came to be regarded as a private seal, a mark of ownership.1 As such it was used from time immemorial by the Mayas, in whose temples and palaces can yet be seen numerous red imprints of hands of various shapes and sizes. Such impressions being met with in all places in Polynesia and in India where other vestiges of the Mayas are found, may serve as compass to guide us in following their migrations over the vast expanse of land and sea, and to indicate the ancient roads of travel. In time the red color, used in thus recording invocations to the gods and registering the rights of ownership, came to be accepted as legal color for seals in public and private documents. The Egyptians made use of a red mixture to stamp the imprint of their personal seals on the doors of tombs, of houses, and of granaries, to secure them.2
Red seals are used by the Mongol kings on all official documents.3 This custom of using materials of a red color to seal all important and legal documents has reached our times; it still obtains among all civilized nations.
The foregoing facts tell us, it is true, of the adoption of the red color, among all civilized nations of antiquity, as symbol of nobility of race and of invocation-devotees using it in recording their vow or prayer when imploring the benison of the gods on themselves or their homes; also of its being employed in seals as mark of ownership, hence of dominion over the objects thus sealed; but nowhere is any mention made of the people among whom the custom originated, nor why it came to be the symbol
Henry R. Schoolcraft, "On the Red Hand," apud J. L. Stephens, Incidents of Travels in Yucatan, vol. ii., p. 476, Appendix.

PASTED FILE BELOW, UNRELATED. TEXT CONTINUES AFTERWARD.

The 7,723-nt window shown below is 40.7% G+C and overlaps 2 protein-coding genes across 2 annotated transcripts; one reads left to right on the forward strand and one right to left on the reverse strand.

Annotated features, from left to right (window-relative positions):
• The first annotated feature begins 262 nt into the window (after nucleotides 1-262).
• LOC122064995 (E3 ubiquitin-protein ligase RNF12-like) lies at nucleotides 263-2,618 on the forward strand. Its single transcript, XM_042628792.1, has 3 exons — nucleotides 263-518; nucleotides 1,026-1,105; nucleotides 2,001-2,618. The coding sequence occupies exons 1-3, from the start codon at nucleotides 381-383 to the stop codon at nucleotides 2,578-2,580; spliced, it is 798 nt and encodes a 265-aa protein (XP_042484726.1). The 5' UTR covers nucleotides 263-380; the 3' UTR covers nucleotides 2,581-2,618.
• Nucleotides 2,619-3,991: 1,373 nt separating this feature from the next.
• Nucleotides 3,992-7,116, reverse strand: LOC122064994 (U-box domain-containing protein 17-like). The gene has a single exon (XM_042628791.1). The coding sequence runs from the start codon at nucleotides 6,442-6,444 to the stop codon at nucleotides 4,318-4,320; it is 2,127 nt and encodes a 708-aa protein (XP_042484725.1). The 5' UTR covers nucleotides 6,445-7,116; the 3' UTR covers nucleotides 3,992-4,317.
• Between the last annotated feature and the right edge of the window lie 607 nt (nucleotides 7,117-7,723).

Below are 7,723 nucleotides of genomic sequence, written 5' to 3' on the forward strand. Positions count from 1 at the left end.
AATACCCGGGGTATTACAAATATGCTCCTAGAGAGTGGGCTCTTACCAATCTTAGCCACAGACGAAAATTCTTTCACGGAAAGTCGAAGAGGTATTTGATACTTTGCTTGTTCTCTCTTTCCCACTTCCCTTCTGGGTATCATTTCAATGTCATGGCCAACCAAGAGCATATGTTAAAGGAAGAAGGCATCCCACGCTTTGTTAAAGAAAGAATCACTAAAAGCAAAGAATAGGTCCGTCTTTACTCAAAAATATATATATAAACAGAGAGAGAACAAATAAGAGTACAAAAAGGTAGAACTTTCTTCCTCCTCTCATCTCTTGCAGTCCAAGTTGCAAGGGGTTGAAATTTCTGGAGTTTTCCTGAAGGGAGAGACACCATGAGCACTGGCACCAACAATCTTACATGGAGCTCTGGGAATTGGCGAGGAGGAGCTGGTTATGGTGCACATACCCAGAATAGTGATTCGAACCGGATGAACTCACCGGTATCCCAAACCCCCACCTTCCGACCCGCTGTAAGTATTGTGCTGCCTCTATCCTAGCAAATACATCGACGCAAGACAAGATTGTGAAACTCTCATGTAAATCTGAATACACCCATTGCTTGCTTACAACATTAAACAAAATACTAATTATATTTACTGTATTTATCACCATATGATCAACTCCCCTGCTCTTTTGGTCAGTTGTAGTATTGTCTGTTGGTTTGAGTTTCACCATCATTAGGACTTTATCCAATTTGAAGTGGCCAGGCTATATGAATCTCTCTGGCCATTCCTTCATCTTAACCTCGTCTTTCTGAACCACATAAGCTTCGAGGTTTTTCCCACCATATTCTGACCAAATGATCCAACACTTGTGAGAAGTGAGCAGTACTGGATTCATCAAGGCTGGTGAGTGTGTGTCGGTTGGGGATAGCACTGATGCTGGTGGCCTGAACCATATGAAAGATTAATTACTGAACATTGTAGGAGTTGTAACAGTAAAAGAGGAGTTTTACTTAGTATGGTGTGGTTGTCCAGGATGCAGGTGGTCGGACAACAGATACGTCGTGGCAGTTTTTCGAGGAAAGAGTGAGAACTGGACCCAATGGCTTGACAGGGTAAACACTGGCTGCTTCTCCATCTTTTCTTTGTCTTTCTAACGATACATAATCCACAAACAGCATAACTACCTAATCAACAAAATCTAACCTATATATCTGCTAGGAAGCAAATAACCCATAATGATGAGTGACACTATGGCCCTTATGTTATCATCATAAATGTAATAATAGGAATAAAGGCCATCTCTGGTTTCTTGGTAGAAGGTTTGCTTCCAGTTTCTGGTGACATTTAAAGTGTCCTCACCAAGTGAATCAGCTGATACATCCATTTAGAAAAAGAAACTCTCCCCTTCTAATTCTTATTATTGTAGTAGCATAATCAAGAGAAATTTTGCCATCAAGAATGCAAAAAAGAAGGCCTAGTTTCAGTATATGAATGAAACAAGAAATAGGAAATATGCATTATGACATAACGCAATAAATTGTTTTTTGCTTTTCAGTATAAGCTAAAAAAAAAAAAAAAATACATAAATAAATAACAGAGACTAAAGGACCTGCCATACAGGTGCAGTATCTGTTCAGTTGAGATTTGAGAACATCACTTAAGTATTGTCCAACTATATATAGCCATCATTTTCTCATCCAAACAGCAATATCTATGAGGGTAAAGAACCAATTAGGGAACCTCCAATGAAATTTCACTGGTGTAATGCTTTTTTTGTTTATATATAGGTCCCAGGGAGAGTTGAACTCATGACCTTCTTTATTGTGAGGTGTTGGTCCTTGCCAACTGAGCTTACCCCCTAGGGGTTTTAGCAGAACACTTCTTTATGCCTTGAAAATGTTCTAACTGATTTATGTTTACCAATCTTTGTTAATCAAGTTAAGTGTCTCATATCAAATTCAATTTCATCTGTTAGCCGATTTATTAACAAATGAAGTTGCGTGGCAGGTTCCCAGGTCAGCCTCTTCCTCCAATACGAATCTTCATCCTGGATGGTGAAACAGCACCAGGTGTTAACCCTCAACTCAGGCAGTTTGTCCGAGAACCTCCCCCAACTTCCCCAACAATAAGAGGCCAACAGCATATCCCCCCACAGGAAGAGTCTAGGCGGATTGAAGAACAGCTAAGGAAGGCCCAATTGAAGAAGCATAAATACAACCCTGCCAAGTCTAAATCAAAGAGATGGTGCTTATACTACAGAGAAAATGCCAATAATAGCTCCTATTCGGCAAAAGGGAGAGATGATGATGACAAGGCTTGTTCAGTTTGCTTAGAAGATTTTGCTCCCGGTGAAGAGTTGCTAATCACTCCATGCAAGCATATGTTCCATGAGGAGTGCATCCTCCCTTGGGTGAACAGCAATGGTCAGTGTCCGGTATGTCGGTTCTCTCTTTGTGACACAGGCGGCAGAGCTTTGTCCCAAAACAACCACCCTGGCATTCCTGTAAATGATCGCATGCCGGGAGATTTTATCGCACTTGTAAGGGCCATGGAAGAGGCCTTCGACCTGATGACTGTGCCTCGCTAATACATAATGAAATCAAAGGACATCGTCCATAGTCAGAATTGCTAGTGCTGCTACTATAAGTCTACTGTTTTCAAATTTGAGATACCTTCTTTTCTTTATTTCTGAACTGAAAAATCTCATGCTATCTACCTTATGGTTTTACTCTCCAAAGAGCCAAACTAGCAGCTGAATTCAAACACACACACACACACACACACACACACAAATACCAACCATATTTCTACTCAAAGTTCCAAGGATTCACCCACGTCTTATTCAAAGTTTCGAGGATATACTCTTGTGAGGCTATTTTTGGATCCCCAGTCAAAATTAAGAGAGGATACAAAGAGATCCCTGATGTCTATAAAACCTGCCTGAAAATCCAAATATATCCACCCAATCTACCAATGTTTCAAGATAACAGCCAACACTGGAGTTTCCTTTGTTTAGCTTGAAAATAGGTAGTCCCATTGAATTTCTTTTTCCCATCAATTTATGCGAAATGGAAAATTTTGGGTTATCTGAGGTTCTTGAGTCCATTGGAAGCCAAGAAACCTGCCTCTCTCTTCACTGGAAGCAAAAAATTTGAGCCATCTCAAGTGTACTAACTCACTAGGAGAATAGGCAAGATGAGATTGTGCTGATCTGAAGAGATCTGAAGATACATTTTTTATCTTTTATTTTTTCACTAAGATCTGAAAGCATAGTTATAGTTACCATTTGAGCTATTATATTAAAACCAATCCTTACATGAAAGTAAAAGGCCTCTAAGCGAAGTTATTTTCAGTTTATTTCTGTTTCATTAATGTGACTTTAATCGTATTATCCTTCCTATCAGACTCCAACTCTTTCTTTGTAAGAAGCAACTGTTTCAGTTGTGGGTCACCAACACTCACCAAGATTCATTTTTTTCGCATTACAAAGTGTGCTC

Sir Gardner Wilkinson, Manners and Customs, vol. iii., chap. xvi.,
M. Huc, Recollections of a Journey through Tartary, Thibet, and China, vol. i., chap. viii., p. 182.
of acts so dissimilar as the assertion of power, might, and dominion, and the recording of a prayer and a supplication. It is again from the Mayas that we may learn the cause of this seeming antithesis; the various meanings of the single Maya word chac afford a complete explanation.
Chac is the Maya word for "red." Chaac is the rain-storm, and the thunder, that powerful and terrible genius that produces the rain which brings fertility to the earth. This giant, this Chac, was held as the "god of rain,' "the god of plenty," "the keeper of the fields," in whose honor the great festival, called Tupp-Kak, “the extinguishment of fire," was celebrated in the month of Mac,' when the priests, assisted by the Chacs, their aids, implored his blessing in the shape of abundant rains, to bring forth the crops and produce plenteous harvests, hence joy and happiness to the people.
Here, then, we find the reason why the color red was at the same time the symbol for violence and for supplication or prayer. It typified the violence of the thunder, the god of rain, and the supplications of his priests that he should grant a bountiful harvest that would insure happiness to his worshippers.
The cross was his emblem.?
Landa, Las Cosas de Yucatan, ¿ xl., p. 252.
This month of Mac began on the 13th of our month of March, and
ended on the 2d of April.
* Aug. Le Plongeon, Sacred Mysteries, etc., p. 128, et passim.
THE following invocation to the god of rain was made known for the first time to students of American antiquities by the learned Abbé Brasseur in his Chrestomathy.1 He tells us he had it from a native, while at the hacienda of X-Canchakan. It is one of the many ancient prayers yet extant among the natives, who still repeat them when, in the obscure recesses of the forests, or in the depths of the dark, mysterious subterranean caves with which the country is honeycombed, they perform some of the antique rites of the religion of their forefathers.2
As published, the invocation, adulterated by the interpolation of Christian words taught the natives by the Catholic priests, despoiled of its archaic form, loses much of its interest. The individual who translated it for the Abbé, either did it very carelessly, or purposely did not interpret all the words, or was very illiterate. As presented it is stripped of its most
'Abbé Brasseur, "Chrestomathie," in his Eléments de la Langue Maya, Troano MS., vol. ii., p. 101.
'Alice D. Le Plongeon, Here and There in Yucatan, pp. 88-89.